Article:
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Gas Prices Dip Slightly; More Cuts Expected

November 09, 1987|From Associated Press

The average price of gasoline declined only a tenth of a penny per gallon over the past two weeks, but greater reductions should be expected due to a wholesale price decline, an industry analyst said Sunday.

The Los Angeles-based Lundberg Survey of gasoline stations across the country found the average price of gasoline, including all grades and taxes, was 100.56 cents a gallon, said analyst Trilby Lundberg.

"The lack of significant change in the average masks important and conflicting regional price adjustments and a continuously changing mix of abundant supplies," Lundberg said in a telephone interview from Chicago, where she was attending a meeting of the American Petroleum Institute.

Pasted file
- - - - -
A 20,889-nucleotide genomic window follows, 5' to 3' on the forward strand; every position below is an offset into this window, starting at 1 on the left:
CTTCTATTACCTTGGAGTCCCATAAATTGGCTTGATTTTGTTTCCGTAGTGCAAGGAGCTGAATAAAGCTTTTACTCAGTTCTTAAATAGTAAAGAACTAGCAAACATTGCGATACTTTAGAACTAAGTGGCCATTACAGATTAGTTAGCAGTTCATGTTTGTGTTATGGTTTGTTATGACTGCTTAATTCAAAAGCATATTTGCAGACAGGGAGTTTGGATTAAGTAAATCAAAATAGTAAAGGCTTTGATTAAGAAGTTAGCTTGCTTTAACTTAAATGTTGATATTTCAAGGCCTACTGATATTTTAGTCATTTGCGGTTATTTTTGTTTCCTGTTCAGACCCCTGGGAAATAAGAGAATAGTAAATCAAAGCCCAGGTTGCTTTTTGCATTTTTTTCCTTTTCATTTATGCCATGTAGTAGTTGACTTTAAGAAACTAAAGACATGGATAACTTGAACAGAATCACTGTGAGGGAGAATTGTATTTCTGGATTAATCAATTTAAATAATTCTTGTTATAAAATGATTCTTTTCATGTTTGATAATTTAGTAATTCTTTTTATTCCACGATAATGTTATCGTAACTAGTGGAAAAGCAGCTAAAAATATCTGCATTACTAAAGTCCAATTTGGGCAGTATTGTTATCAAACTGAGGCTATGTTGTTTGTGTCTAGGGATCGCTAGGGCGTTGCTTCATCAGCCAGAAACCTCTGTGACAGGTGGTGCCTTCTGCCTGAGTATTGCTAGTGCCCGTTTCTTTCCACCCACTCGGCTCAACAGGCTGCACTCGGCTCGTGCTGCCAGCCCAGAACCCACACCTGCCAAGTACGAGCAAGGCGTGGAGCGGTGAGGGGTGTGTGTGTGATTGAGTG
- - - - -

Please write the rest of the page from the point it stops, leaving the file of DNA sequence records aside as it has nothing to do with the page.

"Lundberg (Survey) indicators point to larger price cuts in the next few weeks," she said.

According to the survey, prices per gallon at self-serve pumps were: regular unleaded, 92.91 cents; regular leaded, 89.81 cents, and premium unleaded, 107.18 cents.

At full-service pumps prices were: regular unleaded, 119.88 cents; regular leaded, 115.9 cents, and premium unleaded, 122.21 cents.

During the two-week survey period, East Coast average prices bucked the overall trend and increased due to upward spot price pressure, she said. Retail prices in the Rockies also were up.

But the Midwest, Gulf Coast and West Coast all showed retail drops, Lundberg said.

"We expect lower wholesale prices to work their way through at retail because of downward pressure building for crude both on a spot (contract) basis and term contract basis," she said.

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